A collaboration between the University of Leicester Space Research Centre and the Indian Space Research Organisation (ISRO) is about to reach a new stage as hardware built at the Tata Institute of Fundamental Research in Mumbai is sent to Leicester for integration into an x-ray camera.
The camera will eventually be returned to India for installation into Astrosat, Indias first national astronomy satellite. The five instruments in Astrosats payload will observe exotic objects and phenomena such as black holes, neutron stars, and active galaxies at a number of different wavelengths simultaneously, from the ultraviolet band to energetic x-rays.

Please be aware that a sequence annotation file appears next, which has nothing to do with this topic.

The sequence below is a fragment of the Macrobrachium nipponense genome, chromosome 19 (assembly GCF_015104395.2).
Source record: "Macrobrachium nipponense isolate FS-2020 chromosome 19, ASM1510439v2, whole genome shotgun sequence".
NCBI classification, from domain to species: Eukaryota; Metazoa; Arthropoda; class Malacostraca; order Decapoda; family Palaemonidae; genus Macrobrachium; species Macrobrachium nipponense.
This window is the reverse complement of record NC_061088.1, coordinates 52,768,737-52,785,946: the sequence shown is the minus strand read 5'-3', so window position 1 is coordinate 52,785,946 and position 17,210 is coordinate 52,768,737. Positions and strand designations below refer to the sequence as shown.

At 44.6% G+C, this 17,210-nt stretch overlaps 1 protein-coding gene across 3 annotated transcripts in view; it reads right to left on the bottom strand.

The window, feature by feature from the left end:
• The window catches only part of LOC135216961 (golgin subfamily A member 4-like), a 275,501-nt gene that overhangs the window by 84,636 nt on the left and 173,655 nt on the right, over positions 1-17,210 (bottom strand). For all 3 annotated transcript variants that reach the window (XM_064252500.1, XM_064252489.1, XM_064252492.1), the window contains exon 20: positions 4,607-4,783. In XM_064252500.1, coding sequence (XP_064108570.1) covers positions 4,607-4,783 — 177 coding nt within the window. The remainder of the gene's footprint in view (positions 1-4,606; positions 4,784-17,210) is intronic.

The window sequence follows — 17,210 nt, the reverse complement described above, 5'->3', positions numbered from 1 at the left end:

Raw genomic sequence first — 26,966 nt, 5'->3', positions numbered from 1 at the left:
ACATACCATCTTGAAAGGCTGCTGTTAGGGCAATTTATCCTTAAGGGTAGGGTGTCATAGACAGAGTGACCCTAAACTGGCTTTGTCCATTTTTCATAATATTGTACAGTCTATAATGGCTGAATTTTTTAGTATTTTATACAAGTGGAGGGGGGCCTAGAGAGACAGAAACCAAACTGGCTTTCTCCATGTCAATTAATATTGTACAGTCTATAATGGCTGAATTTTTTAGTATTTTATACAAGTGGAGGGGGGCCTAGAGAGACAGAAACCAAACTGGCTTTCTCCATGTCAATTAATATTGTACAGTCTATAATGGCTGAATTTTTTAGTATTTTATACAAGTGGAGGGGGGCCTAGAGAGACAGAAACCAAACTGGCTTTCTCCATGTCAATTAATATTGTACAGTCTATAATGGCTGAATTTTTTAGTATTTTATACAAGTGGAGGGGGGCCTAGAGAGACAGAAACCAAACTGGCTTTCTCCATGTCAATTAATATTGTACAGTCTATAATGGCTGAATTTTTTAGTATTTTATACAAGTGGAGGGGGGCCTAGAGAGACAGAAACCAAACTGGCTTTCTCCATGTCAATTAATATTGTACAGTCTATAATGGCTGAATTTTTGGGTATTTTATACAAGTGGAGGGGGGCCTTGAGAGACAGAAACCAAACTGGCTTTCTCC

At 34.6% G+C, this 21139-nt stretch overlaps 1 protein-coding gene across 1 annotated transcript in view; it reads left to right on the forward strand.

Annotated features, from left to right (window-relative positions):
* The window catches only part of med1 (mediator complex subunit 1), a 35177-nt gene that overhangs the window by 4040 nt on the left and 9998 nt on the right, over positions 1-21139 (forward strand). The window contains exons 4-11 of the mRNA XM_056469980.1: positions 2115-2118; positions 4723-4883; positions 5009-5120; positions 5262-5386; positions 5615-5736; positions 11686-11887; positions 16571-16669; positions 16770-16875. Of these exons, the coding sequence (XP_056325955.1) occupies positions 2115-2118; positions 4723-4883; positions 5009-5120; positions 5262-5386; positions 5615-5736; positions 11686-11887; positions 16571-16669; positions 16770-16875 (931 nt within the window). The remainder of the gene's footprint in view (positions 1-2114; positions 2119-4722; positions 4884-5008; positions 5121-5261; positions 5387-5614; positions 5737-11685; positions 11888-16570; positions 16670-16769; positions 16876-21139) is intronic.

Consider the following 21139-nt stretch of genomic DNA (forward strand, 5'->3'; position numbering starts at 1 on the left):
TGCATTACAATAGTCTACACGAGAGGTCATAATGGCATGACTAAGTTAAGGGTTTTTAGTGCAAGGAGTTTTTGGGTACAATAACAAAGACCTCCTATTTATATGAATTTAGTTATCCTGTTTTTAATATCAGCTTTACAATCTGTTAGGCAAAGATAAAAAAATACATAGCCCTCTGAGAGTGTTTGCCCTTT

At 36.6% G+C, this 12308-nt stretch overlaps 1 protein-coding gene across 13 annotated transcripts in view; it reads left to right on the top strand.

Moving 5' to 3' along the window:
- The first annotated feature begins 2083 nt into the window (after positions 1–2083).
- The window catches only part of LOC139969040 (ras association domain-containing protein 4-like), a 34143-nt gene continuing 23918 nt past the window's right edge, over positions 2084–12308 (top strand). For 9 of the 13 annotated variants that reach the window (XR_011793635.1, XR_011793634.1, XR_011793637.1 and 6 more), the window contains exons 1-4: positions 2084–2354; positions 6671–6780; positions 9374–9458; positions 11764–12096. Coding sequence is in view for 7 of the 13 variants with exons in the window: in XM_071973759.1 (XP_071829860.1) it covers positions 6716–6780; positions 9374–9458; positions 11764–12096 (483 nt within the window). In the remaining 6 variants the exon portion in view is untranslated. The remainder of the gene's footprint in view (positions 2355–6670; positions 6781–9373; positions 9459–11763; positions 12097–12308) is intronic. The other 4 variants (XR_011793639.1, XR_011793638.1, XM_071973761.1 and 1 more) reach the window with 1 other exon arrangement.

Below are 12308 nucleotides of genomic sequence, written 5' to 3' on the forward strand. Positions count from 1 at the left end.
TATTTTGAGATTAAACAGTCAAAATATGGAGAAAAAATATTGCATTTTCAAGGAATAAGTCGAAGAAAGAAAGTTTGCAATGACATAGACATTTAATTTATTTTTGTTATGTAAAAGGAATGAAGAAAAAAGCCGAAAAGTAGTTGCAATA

Leicester is providing the expertise and support to build the CCD camera for the Soft X-ray Telescope (SXT) on Astrosat.
Alex Jelley | alfa
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The miniaturization of the current technology of storage media is hindered by fundamental limits of quantum mechanics. A new approach consists in using so-called spin-crossover molecules as the smallest possible storage unit. Similar to normal hard drives, these special molecules can save information via their magnetic state. A research team from Kiel University has now managed to successfully place a new class of spin-crossover molecules onto a surface and to improve the molecule’s storage capacity. The storage density of conventional hard drives could therefore theoretically be increased by more than one hundred fold. The study has been published in the scientific journal Nano Letters.
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